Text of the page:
Media is not just about what is covered and how it is covered. More importantly, it is about what is NOT covered. And those decisions, of what is and is not covered, are made by human beings who often have major conflicts of interest.
As a general rule of thumb, the more important the issue is to large numbers of working people, the less interesting it is to corporate media. The less significant it is to ordinary people, the more attention the media pays. Further, issues being pushed by the top 1% get a lot of attention. Issues advocated by representatives of working families, not so much. This was, to be honest, not a new revelation to me. I had seen it for years as a congressman.
In 1983 the largest fifty corporations controlled 90 percent of the media. That's a high level of concentration. Today, as a result of massive mergers and takeovers, six corporations control 90 percent of what we see, hear, and read. This is outrageous, and a real threat to our democracy.
CLINTON: You can look at what I did in the Senate. I've laid out a very aggressive plan to rein in Wall Street-- not just the big banks. We have to go after what is called the shadow banking industry. Those hedge funds. I want to look at the whole problem; my proposal is much more comprehensive than anything else that's been put forth.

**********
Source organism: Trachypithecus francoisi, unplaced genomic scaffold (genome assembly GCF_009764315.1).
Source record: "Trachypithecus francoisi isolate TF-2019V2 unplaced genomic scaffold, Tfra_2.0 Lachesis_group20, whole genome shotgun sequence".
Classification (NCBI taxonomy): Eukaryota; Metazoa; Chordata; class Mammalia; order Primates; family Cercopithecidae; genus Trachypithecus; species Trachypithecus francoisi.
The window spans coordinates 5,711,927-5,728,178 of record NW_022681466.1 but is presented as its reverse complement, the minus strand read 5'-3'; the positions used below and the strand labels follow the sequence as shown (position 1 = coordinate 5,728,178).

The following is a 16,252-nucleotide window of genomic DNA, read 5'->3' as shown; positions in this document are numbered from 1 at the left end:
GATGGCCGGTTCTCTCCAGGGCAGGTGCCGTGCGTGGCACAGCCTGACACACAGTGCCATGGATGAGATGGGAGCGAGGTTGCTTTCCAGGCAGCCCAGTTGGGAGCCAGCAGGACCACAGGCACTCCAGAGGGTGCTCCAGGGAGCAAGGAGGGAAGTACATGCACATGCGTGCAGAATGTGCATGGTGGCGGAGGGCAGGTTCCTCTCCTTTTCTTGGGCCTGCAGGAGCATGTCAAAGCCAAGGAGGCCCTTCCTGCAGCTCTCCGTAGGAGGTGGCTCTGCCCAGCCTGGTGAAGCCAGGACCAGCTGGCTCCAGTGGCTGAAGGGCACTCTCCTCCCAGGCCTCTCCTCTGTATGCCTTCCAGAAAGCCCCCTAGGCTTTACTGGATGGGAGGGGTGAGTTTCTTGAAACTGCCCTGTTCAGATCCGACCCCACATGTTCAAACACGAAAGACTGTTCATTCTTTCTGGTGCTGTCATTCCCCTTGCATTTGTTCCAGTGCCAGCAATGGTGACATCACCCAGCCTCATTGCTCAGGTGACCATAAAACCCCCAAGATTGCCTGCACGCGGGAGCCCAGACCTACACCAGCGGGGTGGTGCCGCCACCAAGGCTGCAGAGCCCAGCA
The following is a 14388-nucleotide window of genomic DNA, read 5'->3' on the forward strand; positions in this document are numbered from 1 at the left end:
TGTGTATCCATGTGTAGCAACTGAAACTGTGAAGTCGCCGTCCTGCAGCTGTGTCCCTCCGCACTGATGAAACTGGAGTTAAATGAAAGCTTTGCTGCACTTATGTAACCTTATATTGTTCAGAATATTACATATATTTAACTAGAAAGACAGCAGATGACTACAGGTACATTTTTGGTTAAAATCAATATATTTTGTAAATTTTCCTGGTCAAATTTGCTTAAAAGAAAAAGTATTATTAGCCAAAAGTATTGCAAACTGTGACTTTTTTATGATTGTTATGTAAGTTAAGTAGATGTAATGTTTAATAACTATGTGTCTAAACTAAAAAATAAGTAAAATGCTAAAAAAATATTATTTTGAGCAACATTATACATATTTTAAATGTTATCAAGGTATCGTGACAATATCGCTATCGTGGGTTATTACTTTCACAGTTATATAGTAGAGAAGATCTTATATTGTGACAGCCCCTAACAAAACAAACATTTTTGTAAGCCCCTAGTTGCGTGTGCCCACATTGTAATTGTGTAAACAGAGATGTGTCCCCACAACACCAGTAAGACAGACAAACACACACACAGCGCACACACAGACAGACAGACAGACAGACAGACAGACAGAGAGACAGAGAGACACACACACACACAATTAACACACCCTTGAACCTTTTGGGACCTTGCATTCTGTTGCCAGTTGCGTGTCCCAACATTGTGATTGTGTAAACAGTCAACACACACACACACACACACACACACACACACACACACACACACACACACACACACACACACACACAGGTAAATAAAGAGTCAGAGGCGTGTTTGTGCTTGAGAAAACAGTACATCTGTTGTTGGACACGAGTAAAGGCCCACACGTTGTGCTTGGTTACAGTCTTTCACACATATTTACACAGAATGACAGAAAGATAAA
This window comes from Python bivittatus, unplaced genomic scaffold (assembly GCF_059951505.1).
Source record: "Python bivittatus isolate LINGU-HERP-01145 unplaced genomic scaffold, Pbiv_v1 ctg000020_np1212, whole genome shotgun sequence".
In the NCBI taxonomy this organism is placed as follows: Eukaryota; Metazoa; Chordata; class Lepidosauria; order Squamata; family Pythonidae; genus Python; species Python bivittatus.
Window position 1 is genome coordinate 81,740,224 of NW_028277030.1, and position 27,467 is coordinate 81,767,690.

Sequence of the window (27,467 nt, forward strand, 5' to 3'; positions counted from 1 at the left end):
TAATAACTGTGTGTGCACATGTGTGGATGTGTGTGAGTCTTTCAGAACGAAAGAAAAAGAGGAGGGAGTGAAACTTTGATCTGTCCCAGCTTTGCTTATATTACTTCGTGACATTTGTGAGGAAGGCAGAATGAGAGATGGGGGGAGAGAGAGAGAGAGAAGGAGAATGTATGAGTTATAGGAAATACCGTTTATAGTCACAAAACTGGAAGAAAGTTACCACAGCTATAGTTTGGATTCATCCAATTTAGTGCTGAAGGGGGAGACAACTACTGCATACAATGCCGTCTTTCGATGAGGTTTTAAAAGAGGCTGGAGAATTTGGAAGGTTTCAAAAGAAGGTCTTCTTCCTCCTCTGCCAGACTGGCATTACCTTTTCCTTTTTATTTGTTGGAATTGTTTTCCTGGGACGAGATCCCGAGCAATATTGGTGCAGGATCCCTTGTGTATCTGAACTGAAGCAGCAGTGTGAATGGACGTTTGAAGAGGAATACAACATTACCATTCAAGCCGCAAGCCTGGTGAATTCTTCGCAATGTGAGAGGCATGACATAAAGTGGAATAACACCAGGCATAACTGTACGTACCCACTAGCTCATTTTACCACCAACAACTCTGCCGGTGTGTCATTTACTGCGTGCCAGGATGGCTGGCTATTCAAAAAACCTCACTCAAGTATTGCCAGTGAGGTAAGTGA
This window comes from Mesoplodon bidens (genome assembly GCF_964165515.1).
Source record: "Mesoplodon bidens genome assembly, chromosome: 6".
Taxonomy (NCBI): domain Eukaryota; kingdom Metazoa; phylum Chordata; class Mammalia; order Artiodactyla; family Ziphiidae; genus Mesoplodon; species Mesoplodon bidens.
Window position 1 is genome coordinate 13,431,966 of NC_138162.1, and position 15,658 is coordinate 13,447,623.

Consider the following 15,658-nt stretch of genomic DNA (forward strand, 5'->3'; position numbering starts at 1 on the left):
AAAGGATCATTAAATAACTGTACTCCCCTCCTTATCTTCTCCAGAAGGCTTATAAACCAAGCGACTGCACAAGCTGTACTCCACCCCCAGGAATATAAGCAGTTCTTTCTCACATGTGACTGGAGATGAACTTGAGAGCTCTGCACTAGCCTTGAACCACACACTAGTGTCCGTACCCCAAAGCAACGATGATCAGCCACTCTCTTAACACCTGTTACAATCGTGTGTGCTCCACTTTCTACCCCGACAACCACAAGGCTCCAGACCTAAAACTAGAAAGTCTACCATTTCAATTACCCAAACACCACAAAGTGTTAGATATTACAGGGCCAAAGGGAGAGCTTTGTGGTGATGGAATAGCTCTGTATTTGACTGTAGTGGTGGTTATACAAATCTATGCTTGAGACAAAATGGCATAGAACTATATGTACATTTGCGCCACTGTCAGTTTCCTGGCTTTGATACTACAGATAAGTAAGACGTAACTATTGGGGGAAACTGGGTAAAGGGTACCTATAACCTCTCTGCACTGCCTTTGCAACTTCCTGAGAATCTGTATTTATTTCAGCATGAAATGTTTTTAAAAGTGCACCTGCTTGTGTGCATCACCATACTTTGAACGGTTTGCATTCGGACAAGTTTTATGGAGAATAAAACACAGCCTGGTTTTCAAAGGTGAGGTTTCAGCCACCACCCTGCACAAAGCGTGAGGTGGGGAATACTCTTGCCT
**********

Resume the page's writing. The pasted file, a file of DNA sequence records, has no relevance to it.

Q: Sen. Sanders, you said that the donations to Secretary Clinton are compromising. So what did you think of her answer?
SANDERS: Not good enough. Let's not be naive about it. Over her political career has Wall Street been the major campaign contributor to Hillary Clinton? You know, maybe they're dumb and they don't know what they're going to get, but I don't think so. If Teddy Roosevelt, a good Republican, were alive today, you know what he'd say? "Break them up." Reestablish Glass-Steagall. And Teddy Roosevelt is right.
Sen. Bernie Sanders (I-VT) and I don't agree on much, but I thought he did a great job of describing the Fed and the bank bailouts as: "A clear case of socialism for the rich; and rugged-you're-on-your-own-individualism for everyone else."
The Fed, with unlimited ability to print money, now prints that money to lobby against Congressional oversight. It is a disgrace and every citizen in the land should rise up and say: We the people are in charge and we demand an audit!